This is a discussion on Training question one handed point shooting within the Defensive Carry & Tactical Training forums, part of the Defensive Carry Discussions category; I grew up, taught, trained, practiced face your target two hands front sight focus front sight squeeze. More and more I am reading how over ...
I grew up, taught, trained, practiced face your target two hands front sight focus front sight squeeze. More and more I am reading how over 80% of the time professionals who train like this resort to point shooting. Most often one handed as their other hand is doing something else. Even when they had adequate time to apply their training, they did not feel they had the time. So I have begun to change how I practice. I started out just setting up a couple of silhouettes and blasting at them double taps. Now, in my younger days I have gone a few rounds and as I was doing this I found that it was pretty much a fighting stance I was useing. Not squared off but lead foot tending to point at the target and pivoting moving more like I was fighting. The difference being I am leading with my right. I have to say this feels far more natural. I think I am a bit quicker but my shots though hitting center of mass are three to five maybe more like six inches apart with double taps on multiple targets. Thats 3 to 6 inches apart each target. Does anyone else train practice like this? If so. Are your spreads as bad as mine? Or am I a complete idiot with a gun? Any suggestions?
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NRA Personal Protection In the Home Instructor
--- Some of the friendliest people I have ever talked to are gun owners and shooters and according to the gun activists we are the mass murders and felons of the nation???
I practice strong, weak and both hands. I prefer to shoot strong hand only.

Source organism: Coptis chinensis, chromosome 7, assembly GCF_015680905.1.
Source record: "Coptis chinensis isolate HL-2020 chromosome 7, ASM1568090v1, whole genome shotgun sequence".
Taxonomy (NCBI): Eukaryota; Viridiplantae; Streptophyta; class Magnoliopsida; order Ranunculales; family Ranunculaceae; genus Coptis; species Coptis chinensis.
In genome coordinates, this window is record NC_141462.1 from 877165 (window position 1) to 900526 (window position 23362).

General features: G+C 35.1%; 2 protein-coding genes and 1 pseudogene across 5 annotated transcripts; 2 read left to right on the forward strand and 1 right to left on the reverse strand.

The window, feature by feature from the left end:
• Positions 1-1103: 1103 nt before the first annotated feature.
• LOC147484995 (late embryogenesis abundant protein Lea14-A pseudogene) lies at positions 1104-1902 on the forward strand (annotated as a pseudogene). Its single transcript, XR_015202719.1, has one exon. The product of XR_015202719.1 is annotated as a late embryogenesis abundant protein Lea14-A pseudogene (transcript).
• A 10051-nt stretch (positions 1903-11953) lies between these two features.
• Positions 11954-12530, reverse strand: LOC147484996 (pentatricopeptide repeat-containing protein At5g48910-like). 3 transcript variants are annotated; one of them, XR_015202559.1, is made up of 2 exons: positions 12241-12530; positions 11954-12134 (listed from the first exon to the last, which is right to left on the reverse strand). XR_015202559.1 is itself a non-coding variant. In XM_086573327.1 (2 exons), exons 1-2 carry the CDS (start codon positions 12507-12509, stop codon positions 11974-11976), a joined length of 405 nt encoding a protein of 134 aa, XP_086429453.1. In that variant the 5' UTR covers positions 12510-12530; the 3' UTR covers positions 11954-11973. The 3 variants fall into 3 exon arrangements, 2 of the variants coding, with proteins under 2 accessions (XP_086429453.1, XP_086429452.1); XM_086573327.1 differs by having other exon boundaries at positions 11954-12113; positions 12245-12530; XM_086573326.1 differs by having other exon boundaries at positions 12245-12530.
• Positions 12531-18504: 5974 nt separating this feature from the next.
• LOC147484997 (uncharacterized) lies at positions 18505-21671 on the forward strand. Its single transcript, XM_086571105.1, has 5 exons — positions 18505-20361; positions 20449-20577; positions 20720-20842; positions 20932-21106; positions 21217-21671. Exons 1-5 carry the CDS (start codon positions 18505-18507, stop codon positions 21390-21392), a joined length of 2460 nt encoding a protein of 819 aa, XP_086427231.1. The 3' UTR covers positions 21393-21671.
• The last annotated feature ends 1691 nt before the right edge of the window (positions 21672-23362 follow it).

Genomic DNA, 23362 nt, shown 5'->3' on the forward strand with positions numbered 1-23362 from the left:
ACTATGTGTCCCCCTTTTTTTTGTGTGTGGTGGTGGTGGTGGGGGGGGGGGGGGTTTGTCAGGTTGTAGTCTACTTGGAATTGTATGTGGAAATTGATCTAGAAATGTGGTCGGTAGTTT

If it was good enough for Hoppy, Gene and Roy, it's good enough for me.
If you give a man a fish, he will eat for a day. If you teach a man to fish, he will sit in a boat and drink beer.
As most of us probably agree, we need to practice with all methods and for me with strong hand 'point' shooting, I practice most from close retention - this being the point at which one can place a coupla shots .. possibly prior to rising up for a more aimed fire ... sometimes termed ''zippering''.
It is also worth adding in movement too I reckon. I would and do expect spread to be other than tight - but IMO as long as hits are good COM that does not matter.
Chris - P95
NRA Certified Instructor & NRA Life Member.
"To own a gun and assume that you are armed
is like owning a piano and assuming that you are a musician!."
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You may not [ likely not ] get a chance to get into any "stance" of any kind on the streets in a SD scenario [ you will probably be moving out of the line of fire, off the line of attack, etc ]. I would suggest practicing one handed from various positions without worrying about foot placement until you are comfortable in that regard.
I think I am a bit quicker but my shots though hitting center of mass are three to five maybe more like six inches apart with double taps on multiple targets.
Don't worry about the 6 inch spread you are seeing as long as that 6" spread is COM, you'll be better served practicing one handed and reducing your shot splits [ time taken between each shot ]. The head is between 9-10 inches in diameter. The 6" spread you are seeing, if COM, would put every shot on the head, and you have a much bigger area to nail on the torso allowing for flyers to still hit their mark reliably.
Don't worry so much about small tiny little groups of shots. The objective [ at least for many of us ] is to get rds on threat COM and keep them there as fast as we can until the perp succumbs and is not longer a threa to us or others. You don't need tiny little groups to do that, you need multiple hits into the torso that make their organs bleed therby dropping blood pressure rapidly which results in shock and their ceasing to be able to function properly/adequately [ meaning they are a reduced or negated threat ].
Students in the ITFTS course I teach can make torso COM hits at 6-10 feet from directly behind them to directly in front of them and everything in between, and then do it on a flat out run, all one handed.